Sirens will sound in Crawford County late Wednesday morning as part of the annual severe weather exercise.

Each year, local, county, state, and federal agencies participate in the county-wide exercise to enable all local agencies and the county to respond to significant weather issues from severe thunderstorms, floods and tornadoes.

At 11 a.m., the annual tornado warning drill will sound for all schools, hospitals, facilities with critical needs and the general public.

A tornado warning tone is a continuous tone from an emergency siren for one minute followed by a one minute pause. This is then followed by another continuous tone for one minute.

According to Allen Clark, coordinator of the county’s emergency management agency, it’s best to practice and test plans and equipment in advance rather than during an actual weather emergency.

“Once a year, the entire county has the opportunity to practice what they would do in the event of a major emergency by activating and testing their emergency plans,” Clark said. “All emergencies and disasters are local and this exercise tests local emergency response with the county supporting these efforts.”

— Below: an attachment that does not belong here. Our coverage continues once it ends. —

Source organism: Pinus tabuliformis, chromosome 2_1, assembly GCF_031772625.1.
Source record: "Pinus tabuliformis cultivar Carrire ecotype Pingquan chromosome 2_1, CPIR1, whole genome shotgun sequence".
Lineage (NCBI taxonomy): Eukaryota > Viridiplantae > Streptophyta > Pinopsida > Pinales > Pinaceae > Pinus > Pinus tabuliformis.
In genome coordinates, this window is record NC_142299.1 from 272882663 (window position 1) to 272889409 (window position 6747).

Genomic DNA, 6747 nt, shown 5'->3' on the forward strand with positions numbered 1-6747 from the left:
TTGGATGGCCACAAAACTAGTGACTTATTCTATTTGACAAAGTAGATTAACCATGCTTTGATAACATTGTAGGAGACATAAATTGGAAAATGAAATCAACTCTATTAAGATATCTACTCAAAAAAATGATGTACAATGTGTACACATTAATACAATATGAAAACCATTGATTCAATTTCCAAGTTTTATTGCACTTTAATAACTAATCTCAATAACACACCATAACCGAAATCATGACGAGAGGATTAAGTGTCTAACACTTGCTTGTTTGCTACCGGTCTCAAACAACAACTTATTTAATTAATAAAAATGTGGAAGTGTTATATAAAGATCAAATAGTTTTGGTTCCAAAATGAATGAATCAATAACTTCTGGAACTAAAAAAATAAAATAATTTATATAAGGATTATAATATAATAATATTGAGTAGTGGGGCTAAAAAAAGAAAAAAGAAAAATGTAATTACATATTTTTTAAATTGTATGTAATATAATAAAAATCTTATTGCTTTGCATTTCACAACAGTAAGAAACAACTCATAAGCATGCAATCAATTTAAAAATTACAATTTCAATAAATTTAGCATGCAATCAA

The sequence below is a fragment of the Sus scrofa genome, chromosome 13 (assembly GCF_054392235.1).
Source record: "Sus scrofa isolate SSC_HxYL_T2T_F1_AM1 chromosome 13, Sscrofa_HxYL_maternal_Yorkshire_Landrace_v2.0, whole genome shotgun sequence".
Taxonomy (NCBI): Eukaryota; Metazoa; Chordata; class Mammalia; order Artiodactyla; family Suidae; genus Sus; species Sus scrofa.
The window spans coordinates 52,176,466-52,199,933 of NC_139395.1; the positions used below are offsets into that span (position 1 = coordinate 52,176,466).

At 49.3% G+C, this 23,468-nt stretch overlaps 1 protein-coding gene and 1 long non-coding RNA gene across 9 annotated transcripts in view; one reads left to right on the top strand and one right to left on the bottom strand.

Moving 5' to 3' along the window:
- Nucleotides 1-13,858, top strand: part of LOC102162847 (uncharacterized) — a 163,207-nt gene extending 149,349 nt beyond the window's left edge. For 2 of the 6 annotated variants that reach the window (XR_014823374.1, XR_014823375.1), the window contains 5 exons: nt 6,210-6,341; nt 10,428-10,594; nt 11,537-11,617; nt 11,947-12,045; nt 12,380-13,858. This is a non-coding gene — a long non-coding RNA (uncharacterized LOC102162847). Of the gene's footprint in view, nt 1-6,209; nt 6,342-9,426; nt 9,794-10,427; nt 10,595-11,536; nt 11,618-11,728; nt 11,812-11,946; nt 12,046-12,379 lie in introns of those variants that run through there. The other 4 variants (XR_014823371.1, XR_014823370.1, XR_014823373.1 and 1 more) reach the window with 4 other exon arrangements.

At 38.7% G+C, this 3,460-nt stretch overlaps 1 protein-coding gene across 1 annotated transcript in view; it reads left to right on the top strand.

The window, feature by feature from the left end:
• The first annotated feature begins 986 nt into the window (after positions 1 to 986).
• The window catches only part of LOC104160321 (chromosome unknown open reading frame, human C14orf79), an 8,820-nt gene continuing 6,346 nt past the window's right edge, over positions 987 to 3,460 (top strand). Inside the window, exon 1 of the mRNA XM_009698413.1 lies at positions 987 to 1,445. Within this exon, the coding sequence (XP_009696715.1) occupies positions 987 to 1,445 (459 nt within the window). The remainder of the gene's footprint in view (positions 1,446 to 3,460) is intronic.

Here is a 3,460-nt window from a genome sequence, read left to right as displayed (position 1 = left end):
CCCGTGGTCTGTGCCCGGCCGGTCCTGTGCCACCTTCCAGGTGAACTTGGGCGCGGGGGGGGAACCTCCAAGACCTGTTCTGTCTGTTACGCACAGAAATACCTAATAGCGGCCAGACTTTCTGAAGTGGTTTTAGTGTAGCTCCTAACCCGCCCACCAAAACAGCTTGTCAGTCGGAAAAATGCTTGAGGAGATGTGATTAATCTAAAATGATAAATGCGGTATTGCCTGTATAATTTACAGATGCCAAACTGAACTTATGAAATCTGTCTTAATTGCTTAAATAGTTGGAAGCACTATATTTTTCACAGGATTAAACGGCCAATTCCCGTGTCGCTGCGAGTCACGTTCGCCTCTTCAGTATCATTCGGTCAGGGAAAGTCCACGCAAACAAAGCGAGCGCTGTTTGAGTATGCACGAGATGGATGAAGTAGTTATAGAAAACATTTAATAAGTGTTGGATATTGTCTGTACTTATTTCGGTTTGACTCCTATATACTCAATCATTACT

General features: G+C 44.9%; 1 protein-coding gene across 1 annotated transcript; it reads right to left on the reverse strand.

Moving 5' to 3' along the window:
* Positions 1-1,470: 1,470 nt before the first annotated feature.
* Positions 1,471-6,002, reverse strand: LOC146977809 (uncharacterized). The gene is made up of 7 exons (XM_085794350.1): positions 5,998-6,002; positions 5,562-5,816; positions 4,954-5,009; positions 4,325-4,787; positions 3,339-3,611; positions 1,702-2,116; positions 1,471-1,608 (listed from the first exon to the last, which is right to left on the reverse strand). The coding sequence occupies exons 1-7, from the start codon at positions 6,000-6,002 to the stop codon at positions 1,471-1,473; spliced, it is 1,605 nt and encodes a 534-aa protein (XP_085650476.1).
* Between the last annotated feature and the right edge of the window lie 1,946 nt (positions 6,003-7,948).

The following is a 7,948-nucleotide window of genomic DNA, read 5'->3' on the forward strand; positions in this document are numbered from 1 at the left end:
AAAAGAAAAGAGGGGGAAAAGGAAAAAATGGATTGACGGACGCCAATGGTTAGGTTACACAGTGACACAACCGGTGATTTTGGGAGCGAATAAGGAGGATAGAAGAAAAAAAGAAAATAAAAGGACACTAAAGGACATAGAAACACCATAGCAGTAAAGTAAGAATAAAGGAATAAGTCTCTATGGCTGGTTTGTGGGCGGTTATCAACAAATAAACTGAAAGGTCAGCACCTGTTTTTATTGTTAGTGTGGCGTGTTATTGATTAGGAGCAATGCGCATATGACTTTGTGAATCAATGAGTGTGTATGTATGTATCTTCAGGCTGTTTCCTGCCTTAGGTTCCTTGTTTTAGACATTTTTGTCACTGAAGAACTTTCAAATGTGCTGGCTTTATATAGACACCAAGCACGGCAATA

Only by testing plans, training and equipment can officials know what works well and what areas need improvement before a real emergency occurs, Clark said.

The Crawford County Public Safety Department will have volunteers and department employees to operate in the county’s emergency operations center along with representatives from the American Red Cross and Penelec, Clark said.

Clark said public safety officials can’t stress enough that families must be prepared to survive for at least a week without outside help in the event of an emergency.

“Some disasters have affected entire communities and public safety will respond quickly to provide emergency assistance,” Clark said.

“But if you’re not hurt and don’t need emergency help, you should have a plan and a kit to survive at least a week without power or outside help,” Clark said. “If everyone did that, then the stress on the emergency services system could be concentrated on injured and damaged buildings.”

For more information on the preparation, go online to